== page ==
Before we look at the details, the criteria defined in the European Chicken Commitment represent a big step in the right direction. Indeed, given the current level of research and knowledge in the areas of animal health and welfare, we could quite legitimately demand a lot more, but the reality of the situation prevents us from demanding too much, too soon. This is why we – in collaboration with the other organisations – have created a compromise that reflects everything that we believe is currently achievable.
Studies show that the stocking density would have to be reduced to 25 kg/m² in order to prevent certain kinds of sickness and disease – painful inflammations, for example – and give the animals some freedom to move around. Our proposed 30 kg/m² is a step in the right direction that was calculated by striking a balance between cost- and benefit-related considerations.
Access to free-range areas
Here, too, the Commitment has reached a compromise: winter gardens and free-range areas require expensive conversion measures and are rarely approved anyway. Since our mission is to establish our demands as the new minimum standard, we cannot demand access to free-range areas.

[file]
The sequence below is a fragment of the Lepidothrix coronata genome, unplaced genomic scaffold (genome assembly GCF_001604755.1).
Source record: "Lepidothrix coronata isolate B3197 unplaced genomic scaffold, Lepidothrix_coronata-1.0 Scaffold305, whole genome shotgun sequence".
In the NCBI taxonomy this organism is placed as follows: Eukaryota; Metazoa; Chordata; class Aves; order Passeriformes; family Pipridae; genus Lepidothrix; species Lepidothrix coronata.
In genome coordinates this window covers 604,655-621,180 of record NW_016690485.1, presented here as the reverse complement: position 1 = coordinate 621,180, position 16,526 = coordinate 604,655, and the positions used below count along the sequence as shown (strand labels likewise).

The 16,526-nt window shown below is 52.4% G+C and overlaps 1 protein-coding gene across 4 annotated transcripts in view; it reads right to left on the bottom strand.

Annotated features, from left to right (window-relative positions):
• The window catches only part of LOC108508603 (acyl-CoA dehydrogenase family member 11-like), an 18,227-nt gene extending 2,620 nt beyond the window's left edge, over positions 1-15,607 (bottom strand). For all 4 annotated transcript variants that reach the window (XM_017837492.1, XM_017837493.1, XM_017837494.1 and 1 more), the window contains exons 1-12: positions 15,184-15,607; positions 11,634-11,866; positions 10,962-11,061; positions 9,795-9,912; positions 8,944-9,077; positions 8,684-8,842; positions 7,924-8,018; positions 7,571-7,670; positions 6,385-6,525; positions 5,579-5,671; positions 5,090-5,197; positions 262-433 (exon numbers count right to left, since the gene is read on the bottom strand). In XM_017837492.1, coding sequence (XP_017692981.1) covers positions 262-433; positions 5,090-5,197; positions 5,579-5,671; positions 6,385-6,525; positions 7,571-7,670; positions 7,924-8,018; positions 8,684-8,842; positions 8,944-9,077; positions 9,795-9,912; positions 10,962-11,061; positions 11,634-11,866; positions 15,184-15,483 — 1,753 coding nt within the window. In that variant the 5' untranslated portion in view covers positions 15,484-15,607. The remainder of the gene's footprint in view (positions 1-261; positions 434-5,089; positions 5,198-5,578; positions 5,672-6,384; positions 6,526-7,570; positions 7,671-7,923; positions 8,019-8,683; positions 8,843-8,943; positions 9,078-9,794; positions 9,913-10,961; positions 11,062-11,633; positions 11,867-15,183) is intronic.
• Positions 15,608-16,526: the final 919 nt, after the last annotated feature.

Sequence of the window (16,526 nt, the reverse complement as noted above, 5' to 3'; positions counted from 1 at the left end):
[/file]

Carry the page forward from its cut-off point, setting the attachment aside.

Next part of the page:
Thinning describes the process whereby a proportion of chickens are removed from a shed for slaughter earlier than the rest. This causes considerable stress both for the captured chickens and for those that remain in the shed. This method is used for increasing the number of animals that can be fattened in a shed. While the European Chicken Commitment calls for an end to thinning, it does permit it a maximum of once in each fattening cycle.
We consider the »hybrid lines« used in standard poultry fattening processes (including »Initiative Tierwohl«) to constitute torture breeding. The animals grow so fast that their skeleton and internal organs are placed under a huge amount of stress. In addition, the animals are bred to have such large chest muscles that many of them can no longer keep their balance. The European Chicken Commitment prohibits this. That said, the hybrid lines for fattening can arise from a cross between animals from intensive and less intensive breeding practices, which means that the Commitment cannot solve the problem of possible torture breeding among the parent animals.